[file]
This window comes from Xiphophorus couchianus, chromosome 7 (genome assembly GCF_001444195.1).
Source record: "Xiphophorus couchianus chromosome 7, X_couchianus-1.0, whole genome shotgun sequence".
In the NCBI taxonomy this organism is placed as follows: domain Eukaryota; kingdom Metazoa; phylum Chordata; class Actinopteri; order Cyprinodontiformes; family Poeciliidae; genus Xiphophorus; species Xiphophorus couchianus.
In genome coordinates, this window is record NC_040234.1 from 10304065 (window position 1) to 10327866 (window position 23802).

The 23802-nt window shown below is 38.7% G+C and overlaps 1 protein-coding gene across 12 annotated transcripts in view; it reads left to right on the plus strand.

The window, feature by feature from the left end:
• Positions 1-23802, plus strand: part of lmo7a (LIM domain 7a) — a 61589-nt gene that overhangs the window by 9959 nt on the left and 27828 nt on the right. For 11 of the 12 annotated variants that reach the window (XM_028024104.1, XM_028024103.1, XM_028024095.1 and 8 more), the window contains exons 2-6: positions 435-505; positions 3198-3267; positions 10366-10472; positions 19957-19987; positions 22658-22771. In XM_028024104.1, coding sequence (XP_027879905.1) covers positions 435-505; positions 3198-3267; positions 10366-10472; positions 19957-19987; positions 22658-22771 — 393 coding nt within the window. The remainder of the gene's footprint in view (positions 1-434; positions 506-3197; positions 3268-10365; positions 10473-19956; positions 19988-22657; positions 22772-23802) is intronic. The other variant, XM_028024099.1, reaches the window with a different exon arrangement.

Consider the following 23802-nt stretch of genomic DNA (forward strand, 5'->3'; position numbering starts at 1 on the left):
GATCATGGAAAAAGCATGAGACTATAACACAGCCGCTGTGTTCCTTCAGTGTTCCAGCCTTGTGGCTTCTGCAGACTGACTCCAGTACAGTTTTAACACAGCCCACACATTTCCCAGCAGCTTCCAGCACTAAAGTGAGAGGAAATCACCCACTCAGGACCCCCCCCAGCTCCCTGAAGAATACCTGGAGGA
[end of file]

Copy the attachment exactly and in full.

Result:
This window comes from Xiphophorus couchianus, chromosome 7 (genome assembly GCF_001444195.1).
Source record: "Xiphophorus couchianus chromosome 7, X_couchianus-1.0, whole genome shotgun sequence".
In the NCBI taxonomy this organism is placed as follows: domain Eukaryota; kingdom Metazoa; phylum Chordata; class Actinopteri; order Cyprinodontiformes; family Poeciliidae; genus Xiphophorus; species Xiphophorus couchianus.
In genome coordinates, this window is record NC_040234.1 from 10304065 (window position 1) to 10327866 (window position 23802).

The 23802-nt window shown below is 38.7% G+C and overlaps 1 protein-coding gene across 12 annotated transcripts in view; it reads left to right on the plus strand.

The window, feature by feature from the left end:
• Positions 1-23802, plus strand: part of lmo7a (LIM domain 7a) — a 61589-nt gene that overhangs the window by 9959 nt on the left and 27828 nt on the right. For 11 of the 12 annotated variants that reach the window (XM_028024104.1, XM_028024103.1, XM_028024095.1 and 8 more), the window contains exons 2-6: positions 435-505; positions 3198-3267; positions 10366-10472; positions 19957-19987; positions 22658-22771. In XM_028024104.1, coding sequence (XP_027879905.1) covers positions 435-505; positions 3198-3267; positions 10366-10472; positions 19957-19987; positions 22658-22771 — 393 coding nt within the window. The remainder of the gene's footprint in view (positions 1-434; positions 506-3197; positions 3268-10365; positions 10473-19956; positions 19988-22657; positions 22772-23802) is intronic. The other variant, XM_028024099.1, reaches the window with a different exon arrangement.

Consider the following 23802-nt stretch of genomic DNA (forward strand, 5'->3'; position numbering starts at 1 on the left):
GATCATGGAAAAAGCATGAGACTATAACACAGCCGCTGTGTTCCTTCAGTGTTCCAGCCTTGTGGCTTCTGCAGACTGACTCCAGTACAGTTTTAACACAGCCCACACATTTCCCAGCAGCTTCCAGCACTAAAGTGAGAGGAAATCACCCACTCAGGACCCCCCCCAGCTCCCTGAAGAATACCTGGAGGA